“Little children,” is a phrase 1 John will use seven times in this letter, revealing both his affection and his sense of pastoral responsibility for the congregations in their troubles. The theme of walking in the light and remaining in it is demanding in a world where sin is ever-present and takes us captive, unaware. John is writing, not only so that they will not intentionally sin, but so they may know that when they unintentionally do, they have an advocate with the Father, Jesus Christ the righteous. Notice that in John’s gospel, the Advocate is the Holy Spirit. Here, that word is applied to Jesus, though not as a title. He is the atoning sacrifice for our sins, and not ours alone, but for the whole world. That said, the way to know him is to obey his commandments. Those who say they know him but do not obey his commandments are liars. In such a one, no truth exists whatsoever. But for those who do obey, in them the love of God reaches perfection. It is by this that we may be sure that we are in him. If we say, “I abide in him,” then we must walk as he walked. This is not new, but the old commandment, the word from Christ that they have already heard, and heard from the beginning of becoming his followers. They are to love one another as he loves them (John 13;34; 15:12, 17). John will now elaborate, in light of what has been said about walking in the light, to the point that it is a new commandment. “Whoever says, ‘I am in the light,’ while hating a brother or sister, is still in the darkness. Whoever loves a brother or sister lives in the light and in such a person there is no cause for stumbling.” The commandment here is directed to those within the community, not beyond it, and whoever hates another believer is in the dark, walks in the dark, and has been blinded by it.
The man born blind who Jesus has just healed is now being cross-examined by the Jewish officials. Unhappy with his answer that Jesus is a prophet, and still not convinced that the man had been blind since birth, they turn to his parents to question them. Notice how their question is highly skeptical: “who you say was born blind.” The parents answer carefully: “He is our son; he was born blind, but we don’t know who opened his eyes. He is of age, ask him.” Hear behind this the parents’ fear of being implicated and themselves judged for being involved with Jesus and, therefore, being put out of the synagogue. It is an echo of precisely what was happening to Jews embracing Jesus at the time this gospel was written. And so the officials go to the healed man a second time, and the dialogue becomes almost comical as they ask him to give glory to God and at the same time proclaim Jesus a sinner. The healed man takes the upper hand in the conversation saying, “I don’t know whether he is a sinner, but this I know: though I was blind, now I see!” Hear in this not only physical vision, but spiritual vision as well; sight the religious officials lack. They ask, “What did he do to you.” Now irritated with their obstinacy, the man sarcastically says, “I’ve already told you, but you will not listen. Why do you want to hear again; do you also want to become his disciples?” Notice the suggestion that in what has happened the man has already become Jesus’ follower; certainly the Jewish officials think so. And so they respond in anger, condemning him as Jesus’ disciple while they take refuge in being Moses’ disciples. God has, after all, spoken to Moses, but as for “this man, we do not know where he comes from.” Remember the former argument about from where the Messiah is to come? Now the healed man is filled with courage, and unlike his frightened parents, challenges the authorities with the absurdity of their position. “Here is an astonishing thing: you don’t know where he comes from but he opened my eyes.” He goes on to make the point that God does not listen to sinners, but does listen to all who worship him and obey his will. Further, never, since the world began, has it been heard that someone opened the eyes of someone born blind. If “this man were not from God he could do nothing.” Stung by his rebuke the leaders resort to the fact that he is a sinner, he was born in sin, for he was born blind. At that, they drive him out because of his confession of belief in Jesus. Again, hear “out of the synagogue.” The scene ends with Jesus seeking out the man he has healed and completely revealing himself to him as the “Son of Man.” When Jesus does, the man worships him, and notice that Jesus does not reject the worship, but accepts it. The incident ends with Jesus’ comment that he came into this world for judgment, so that those who do not see may see, and those who do see may become blind. The Pharisees overhear and say, “Surely, we are not blind, are we?” Their question reveals not only their blindness, but the judgment against them because of it—their sin remains. Imagine the comfort this story brought to those Jews who had been put out of the synagogue because of their belief in Jesus.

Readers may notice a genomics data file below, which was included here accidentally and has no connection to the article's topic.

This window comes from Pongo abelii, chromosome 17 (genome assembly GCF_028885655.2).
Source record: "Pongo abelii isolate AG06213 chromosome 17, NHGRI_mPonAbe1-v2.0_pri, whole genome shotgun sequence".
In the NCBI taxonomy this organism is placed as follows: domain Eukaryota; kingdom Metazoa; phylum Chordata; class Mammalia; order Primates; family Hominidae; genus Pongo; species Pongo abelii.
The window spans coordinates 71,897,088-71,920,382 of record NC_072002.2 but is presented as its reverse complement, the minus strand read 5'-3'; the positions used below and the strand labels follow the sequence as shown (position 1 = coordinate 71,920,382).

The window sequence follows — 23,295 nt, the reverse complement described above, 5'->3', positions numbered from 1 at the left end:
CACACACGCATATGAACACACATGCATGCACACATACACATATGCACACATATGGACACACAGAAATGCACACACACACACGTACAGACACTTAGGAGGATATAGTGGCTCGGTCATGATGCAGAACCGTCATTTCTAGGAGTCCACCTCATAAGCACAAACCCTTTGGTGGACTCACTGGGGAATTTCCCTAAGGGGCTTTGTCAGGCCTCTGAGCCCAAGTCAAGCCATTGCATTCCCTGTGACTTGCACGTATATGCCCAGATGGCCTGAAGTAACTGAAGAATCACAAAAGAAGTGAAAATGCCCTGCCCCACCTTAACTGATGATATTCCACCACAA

Author: The Rev. Dr. Fred R. Anderson
Created: June 21, 2012
The Rev. Dr. Fred R. Anderson, Pastor of Madison Avenue Presbyterian Church, offers thoughts on today’s lectionary readings.